Some plays just don't stand the test of time: Twelfth Night at the Wyndham Theatre; Loot at the Tricycle Theatre
How many Hamlets is enough? To go again, or not to go: that is the question. I decided recently not to see David Tennant’s Hamlet, highly praised though it was, because I have seen so many other productions and know the play better than any other.
My first Hamlet was David Warner’s famous 1965 Stratford performance. The last, if it was to be the last, was a remarkable and touching performance by Ben Whishaw, in Trevor Nunn’s outstanding 2004 production at the Old Vic. Whishaw played Hamlet as a vulnerable, geeky teen, and while that removed some of the resonance from Hamlet’s greatest rhetoric, it was one of the most plausible interpretations I’ve seen. Even so, I began to feel that the charm of Thespis may not last forever, and is perhaps felt most acutely by the young.
Is there still any reason, 40 years on, to see new productions of plays one knows and has often thought about in the past? With this in mind, I went rather uncertainly to see two plays I first saw in the ’60s – Joe Orton’s Loot, now at the Tricycle Theatre, and Twelfth Night at the Wyndham Theatre/Donmar West End. Quite apart from the effects of time on oneself, what about the effects of time on plays? I had always doubted that Twelfth Night had much resonance in the 20th century and now it is the 21st. I also suspected that even Orton might have lost some of his late ’60s dazzle.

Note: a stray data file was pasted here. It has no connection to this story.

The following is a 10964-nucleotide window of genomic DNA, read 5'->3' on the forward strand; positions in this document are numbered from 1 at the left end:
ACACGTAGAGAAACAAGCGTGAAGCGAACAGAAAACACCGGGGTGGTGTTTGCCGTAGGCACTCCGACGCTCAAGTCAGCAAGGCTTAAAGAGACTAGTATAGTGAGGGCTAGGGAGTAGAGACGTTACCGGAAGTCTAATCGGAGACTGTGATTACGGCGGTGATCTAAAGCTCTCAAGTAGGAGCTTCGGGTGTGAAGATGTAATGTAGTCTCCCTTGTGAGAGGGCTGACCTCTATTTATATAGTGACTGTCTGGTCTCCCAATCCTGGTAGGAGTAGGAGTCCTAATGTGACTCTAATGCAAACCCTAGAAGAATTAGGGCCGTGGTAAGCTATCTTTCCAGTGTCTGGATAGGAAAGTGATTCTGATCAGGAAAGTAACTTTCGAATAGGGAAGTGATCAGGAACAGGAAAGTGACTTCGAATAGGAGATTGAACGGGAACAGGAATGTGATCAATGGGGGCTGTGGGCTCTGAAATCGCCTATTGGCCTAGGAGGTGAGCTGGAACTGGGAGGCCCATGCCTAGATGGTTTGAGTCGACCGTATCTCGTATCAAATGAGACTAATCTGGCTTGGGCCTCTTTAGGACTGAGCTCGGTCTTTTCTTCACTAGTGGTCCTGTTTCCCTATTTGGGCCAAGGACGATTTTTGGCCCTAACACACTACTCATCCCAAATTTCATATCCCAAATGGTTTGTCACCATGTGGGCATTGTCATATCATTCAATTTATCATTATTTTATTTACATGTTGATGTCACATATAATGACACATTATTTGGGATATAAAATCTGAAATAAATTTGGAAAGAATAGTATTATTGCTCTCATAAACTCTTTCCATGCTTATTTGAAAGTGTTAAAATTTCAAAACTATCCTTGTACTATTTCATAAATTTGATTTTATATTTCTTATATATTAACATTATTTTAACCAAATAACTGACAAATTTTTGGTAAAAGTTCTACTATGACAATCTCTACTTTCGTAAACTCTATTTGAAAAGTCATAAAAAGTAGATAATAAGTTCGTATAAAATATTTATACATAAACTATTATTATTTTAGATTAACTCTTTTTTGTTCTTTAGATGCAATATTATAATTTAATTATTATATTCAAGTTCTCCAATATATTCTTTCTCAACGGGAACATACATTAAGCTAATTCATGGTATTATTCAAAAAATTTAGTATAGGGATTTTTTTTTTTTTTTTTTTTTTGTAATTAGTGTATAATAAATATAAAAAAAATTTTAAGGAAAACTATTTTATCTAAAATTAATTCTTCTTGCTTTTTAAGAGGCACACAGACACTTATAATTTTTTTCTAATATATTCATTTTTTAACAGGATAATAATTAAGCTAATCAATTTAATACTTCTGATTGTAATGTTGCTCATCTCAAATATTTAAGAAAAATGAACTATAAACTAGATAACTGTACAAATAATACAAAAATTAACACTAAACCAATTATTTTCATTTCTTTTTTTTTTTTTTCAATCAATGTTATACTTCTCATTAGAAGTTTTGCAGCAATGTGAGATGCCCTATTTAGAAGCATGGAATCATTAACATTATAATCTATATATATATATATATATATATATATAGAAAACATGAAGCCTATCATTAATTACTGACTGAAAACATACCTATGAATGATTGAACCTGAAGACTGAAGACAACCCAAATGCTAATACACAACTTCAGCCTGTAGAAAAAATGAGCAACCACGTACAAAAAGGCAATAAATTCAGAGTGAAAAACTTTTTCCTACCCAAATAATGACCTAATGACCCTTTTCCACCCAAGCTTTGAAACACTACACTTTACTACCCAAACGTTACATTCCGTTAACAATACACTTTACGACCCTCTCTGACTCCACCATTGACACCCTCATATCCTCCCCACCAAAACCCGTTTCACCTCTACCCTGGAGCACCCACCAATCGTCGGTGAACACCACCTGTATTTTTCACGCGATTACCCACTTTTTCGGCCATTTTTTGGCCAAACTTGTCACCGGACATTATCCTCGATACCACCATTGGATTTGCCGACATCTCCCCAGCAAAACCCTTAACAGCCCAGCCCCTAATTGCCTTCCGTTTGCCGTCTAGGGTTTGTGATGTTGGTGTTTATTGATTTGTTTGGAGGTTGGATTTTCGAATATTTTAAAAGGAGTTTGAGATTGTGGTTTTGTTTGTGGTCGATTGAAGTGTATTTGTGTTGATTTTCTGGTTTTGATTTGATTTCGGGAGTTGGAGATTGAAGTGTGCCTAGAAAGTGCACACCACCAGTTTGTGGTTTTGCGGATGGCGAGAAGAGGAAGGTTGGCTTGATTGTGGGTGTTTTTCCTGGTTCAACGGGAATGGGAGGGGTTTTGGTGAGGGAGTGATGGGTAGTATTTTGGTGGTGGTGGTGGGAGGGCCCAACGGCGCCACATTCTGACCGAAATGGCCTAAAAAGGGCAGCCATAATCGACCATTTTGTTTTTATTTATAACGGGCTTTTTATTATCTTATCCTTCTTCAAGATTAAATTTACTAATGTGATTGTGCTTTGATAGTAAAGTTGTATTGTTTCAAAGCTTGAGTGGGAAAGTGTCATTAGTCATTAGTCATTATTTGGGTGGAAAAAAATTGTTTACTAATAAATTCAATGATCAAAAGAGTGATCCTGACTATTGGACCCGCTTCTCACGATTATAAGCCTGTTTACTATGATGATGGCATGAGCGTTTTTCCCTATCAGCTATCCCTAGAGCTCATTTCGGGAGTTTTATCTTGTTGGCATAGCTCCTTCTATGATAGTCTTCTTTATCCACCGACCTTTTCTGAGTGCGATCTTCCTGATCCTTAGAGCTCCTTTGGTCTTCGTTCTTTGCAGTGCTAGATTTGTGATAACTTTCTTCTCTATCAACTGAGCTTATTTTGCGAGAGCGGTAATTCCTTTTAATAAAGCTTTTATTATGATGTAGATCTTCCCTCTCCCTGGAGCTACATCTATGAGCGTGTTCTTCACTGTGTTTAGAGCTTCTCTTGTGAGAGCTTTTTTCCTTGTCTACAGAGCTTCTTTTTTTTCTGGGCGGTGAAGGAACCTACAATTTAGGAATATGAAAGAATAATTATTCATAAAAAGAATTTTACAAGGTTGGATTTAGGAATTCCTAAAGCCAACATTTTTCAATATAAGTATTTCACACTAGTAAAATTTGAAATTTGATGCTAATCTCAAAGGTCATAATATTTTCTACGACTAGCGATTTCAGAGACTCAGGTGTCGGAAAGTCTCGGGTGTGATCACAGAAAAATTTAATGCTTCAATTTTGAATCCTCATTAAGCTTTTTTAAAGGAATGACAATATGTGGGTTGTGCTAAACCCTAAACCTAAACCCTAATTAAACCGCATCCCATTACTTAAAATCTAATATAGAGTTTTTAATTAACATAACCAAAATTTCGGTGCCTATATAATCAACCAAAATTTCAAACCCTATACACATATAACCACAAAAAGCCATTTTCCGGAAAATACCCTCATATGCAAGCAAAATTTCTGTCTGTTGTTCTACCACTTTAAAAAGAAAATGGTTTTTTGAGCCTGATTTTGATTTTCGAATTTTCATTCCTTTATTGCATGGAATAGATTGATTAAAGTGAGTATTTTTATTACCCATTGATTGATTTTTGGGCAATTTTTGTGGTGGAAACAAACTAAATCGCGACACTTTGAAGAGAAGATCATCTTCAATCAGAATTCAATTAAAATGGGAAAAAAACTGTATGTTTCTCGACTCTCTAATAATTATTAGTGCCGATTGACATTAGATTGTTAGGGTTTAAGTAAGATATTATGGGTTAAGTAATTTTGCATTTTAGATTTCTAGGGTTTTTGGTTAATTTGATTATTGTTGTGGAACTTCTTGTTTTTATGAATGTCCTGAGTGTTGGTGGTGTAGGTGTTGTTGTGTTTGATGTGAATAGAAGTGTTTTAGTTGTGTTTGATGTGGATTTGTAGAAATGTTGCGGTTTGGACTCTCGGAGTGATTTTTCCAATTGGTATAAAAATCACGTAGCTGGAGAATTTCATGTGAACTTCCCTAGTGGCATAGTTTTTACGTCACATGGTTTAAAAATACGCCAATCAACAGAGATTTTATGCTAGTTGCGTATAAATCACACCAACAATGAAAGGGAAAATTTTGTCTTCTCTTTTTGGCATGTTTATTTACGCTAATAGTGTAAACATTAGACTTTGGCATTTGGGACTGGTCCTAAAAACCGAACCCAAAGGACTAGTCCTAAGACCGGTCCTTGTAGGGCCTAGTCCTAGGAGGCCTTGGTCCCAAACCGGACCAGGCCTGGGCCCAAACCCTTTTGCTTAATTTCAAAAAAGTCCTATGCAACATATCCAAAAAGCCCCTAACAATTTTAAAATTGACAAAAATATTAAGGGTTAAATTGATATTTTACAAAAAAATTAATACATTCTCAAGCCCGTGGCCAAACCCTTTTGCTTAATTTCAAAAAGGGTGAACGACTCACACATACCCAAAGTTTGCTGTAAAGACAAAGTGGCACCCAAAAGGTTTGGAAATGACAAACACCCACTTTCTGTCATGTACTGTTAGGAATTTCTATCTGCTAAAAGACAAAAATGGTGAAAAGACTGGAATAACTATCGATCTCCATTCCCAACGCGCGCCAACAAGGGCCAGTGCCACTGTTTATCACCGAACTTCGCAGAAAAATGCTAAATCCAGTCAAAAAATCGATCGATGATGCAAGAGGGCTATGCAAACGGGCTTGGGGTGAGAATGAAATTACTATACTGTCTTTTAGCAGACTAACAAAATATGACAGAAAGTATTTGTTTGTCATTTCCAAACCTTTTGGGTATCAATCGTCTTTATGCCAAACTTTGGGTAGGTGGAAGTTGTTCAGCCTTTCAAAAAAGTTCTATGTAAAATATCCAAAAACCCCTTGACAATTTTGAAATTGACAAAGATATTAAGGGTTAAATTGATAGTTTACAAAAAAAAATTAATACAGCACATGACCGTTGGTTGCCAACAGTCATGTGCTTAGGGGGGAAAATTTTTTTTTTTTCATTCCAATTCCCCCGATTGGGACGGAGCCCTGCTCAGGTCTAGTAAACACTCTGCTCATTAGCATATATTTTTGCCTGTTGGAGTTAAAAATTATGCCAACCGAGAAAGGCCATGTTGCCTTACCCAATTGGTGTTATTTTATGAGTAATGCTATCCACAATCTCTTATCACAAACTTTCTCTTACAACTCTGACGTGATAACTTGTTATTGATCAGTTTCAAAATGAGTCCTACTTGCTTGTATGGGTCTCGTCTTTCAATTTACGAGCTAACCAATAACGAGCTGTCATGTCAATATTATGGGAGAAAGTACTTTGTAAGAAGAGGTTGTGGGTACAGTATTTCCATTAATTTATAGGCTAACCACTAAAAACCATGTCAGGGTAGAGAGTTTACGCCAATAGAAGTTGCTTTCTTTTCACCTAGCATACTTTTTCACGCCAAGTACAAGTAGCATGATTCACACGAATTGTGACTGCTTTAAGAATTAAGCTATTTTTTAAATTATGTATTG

However if one is going to see Twelfth Night at all, with all its faults, Michael Grandage’s production is without a doubt worth the journey. It was the best I have seen so far, largely because of the unforgettable performance of Derek Jacobi as Malvolio. He was mesmerising. There can be thrilling moments in the theatre, when you realise that you are in the hands – in the emotional control – of a great artist, and Jacobi has that power. Malvolio is in many ways a very unsatisfactory role, and Jacobi chose to ham it up. But what a ham! Every slight turn of the wrist, every hint of a look, every triple and quadruple meaning was dramatic genius. And no one could dismiss Jacobi as being merely a bit of a ham. He is a great tragic actor and his Cyrano of long ago (RSC 1983) remains one of the best things I have seen.
As all schoolchildren used to know, there is often, at least for contemporary audiences, something about Shakespeare’s low life and comic scenes that is rather leaden – not so much light relief as heavy distraction from the more interesting bits. There is also the problem that the speed and complexity of the language is sometimes, if not hard to follow, at least hard to enjoy. The complex witticisms of 16th- and 17th-century humour are not really for us any more, young or old. But none the less, Grandage’s production manages to infuse comic life into the play, not only with Jacobi but also with three other accomplished performances from Ron Cook as Sir Toby Belch, Guy Henry as Sir Andrew Aguecheek and Zubin Varla as Feste the fool. It is very funny at times, and very physical, with dancing, acrobatics and body language that are not just actorly, but good. The humour is often visual. Malvolio’s yellow hose and cross garters are very cleverly recreated in (vaguely) modern dress, and the difference in size between the short, sexy Sir Toby and the daffy beanpole Sir Andrew is well exploited. Zubin Varla’s singing is bewitching.